Next month marks the 46th anniversary of Roe vs. Wade, the landmark Supreme Court decision guaranteeing a woman’s right to an abortion. That’s nearly half a century as settled law — and yet states continue to fight to undermine it, to restrict access and to return the country to the days of illegal abortions. As 2019 begins, these unnecessary battles will continue in courthouses and statehouses around the country.
Just since 2010, reproductive rights advocates estimate that a staggering 400 antiabortion bills have passed successfully through state legislatures. Some were so blatantly unconstitutional that federal judges banned them indefinitely or permanently. But that hasn’t stopped states from appealing the rulings or introducing other such bills.
The notorious Texas law requiring abortion providers to have admitting privileges at hospitals and mandating that abortion clinics be outfitted and equipped to the standards of ambulatory surgical centers — both of which are medically unnecessary requirements — was struck down by the U.S. Supreme Court in 2016 in another landmark ruling making it clear that the right to abortion means having access to abortion. Yet several states, including Louisiana and Missouri, have either passed or continued to enforce laws with very similar restrictions. In a few cases, federal courts allowed those laws to stand.
The fact that many of the laws don’t survive challenges in federal court doesn’t seem to deter lawmakers from coming up with new ones. Kentucky legislators are about to introduce a bill that will prohibit abortion after six weeks of pregnancy — a clear violation of Roe vs. Wade.
Several states have passed bills outlawing the most common method of second-trimester abortion, known as a dilation and evacuation procedure; those laws have generally been struck down in courts. Alabama, after losing all its appeals on its D&E ban, just petitioned the U.S. Supreme Court to hear the case.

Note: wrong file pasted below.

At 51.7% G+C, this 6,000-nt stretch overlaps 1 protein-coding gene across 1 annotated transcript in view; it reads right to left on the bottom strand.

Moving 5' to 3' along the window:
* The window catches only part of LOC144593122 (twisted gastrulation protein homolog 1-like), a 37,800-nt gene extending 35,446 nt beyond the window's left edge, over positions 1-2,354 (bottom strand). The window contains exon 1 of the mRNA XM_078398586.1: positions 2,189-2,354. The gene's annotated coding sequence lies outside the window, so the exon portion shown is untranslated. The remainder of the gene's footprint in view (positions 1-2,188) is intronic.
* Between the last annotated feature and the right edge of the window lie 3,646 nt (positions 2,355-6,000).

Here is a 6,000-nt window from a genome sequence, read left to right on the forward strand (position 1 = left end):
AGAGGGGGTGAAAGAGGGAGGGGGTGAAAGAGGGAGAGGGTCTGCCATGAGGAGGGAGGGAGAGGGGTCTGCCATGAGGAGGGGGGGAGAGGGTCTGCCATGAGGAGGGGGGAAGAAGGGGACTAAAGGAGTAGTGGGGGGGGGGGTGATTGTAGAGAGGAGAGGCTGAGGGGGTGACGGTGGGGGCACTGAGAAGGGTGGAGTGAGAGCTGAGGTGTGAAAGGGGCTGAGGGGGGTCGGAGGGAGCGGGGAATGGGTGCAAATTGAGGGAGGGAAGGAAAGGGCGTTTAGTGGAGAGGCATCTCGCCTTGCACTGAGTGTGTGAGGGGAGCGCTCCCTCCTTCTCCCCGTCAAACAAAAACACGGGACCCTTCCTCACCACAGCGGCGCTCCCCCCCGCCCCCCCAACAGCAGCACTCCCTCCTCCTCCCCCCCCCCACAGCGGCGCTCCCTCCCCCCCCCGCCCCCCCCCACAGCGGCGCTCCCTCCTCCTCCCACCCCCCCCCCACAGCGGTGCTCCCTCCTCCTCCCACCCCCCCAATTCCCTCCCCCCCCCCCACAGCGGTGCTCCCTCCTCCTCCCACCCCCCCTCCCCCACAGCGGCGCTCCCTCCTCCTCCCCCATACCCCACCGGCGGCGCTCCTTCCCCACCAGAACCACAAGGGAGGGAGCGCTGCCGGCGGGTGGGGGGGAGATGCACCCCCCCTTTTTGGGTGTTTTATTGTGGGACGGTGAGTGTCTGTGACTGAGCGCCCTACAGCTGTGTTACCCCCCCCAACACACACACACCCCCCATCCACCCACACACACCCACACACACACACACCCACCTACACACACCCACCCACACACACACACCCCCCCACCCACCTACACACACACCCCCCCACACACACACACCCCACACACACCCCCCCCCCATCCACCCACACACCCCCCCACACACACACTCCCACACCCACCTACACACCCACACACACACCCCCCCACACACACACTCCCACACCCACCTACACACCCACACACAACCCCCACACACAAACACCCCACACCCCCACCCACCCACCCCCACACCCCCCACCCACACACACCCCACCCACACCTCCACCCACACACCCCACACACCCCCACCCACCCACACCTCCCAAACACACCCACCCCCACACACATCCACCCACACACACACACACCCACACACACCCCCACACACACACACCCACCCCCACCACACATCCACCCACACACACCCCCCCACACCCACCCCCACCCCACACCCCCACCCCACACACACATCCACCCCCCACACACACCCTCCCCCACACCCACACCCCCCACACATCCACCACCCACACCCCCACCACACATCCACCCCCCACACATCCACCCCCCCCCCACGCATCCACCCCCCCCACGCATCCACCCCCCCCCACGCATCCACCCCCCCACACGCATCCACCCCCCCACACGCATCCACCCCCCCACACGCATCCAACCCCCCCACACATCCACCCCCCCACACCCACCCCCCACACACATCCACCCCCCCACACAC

An Indiana law that banned women from getting an abortion because of a disability detected in the fetus was enjoined by federal courts. The state of Indiana has asked the Supreme Court to take the case. A law in Ohio that bans a woman from getting an abortion just because the fetus will be born with Down syndrome was also enjoined by a federal judge and will be heard in an appellate court early next year.
It’s stunning that a state would try to interfere with a woman’s decision whether to take on the difficult and life-altering task of raising a child with a disability — or the related decision whether to subject a child to living with a severely disabling condition. Besides, as an ACLU attorney recently noted, allowing a state to pry into the reasons a woman decides to have an abortion strikes at the very heart of a woman’s right to make this private decision for herself. Given that, legal experts think it’s unlikely the Supreme Court will take the issue up.
But who knows? There seems to be a push to get more antiabortion state laws on the books in order to prompt more federal lawsuits and increase the chances that the U.S. Supreme Court, with its new conservative majority, will seriously undermine — or overturn — Roe vs. Wade. In late November, U.S. District Court Judge Carlton Reeves said as much in a scathing rebuke of the state of Mississippi when he struck down its ban on abortions after 15 weeks.
Of more immediate concern than a broad Supreme Court ruling are the incremental state restrictions that manage to survive court challenges. Together, these are making it increasingly difficult for abortion clinics to stay open, intimidating doctors so that they won’t provide abortions and generally reducing access in so many places that the procedure becomes almost unobtainable, particularly for poor women without the means to travel. In several states, there is, literally, only one abortion clinic.
It’s unconscionable that states continue to obstruct access to abortion, and it’s particularly galling when they cloak their laws in fake concerns about the health and safety of women. Abortion rights advocates must continue to challenge these laws in court, the judiciary must defend its critically important 50-year-old precedent and, ultimately, opponents must accept that abortion is a constitutional right that is not likely to go away.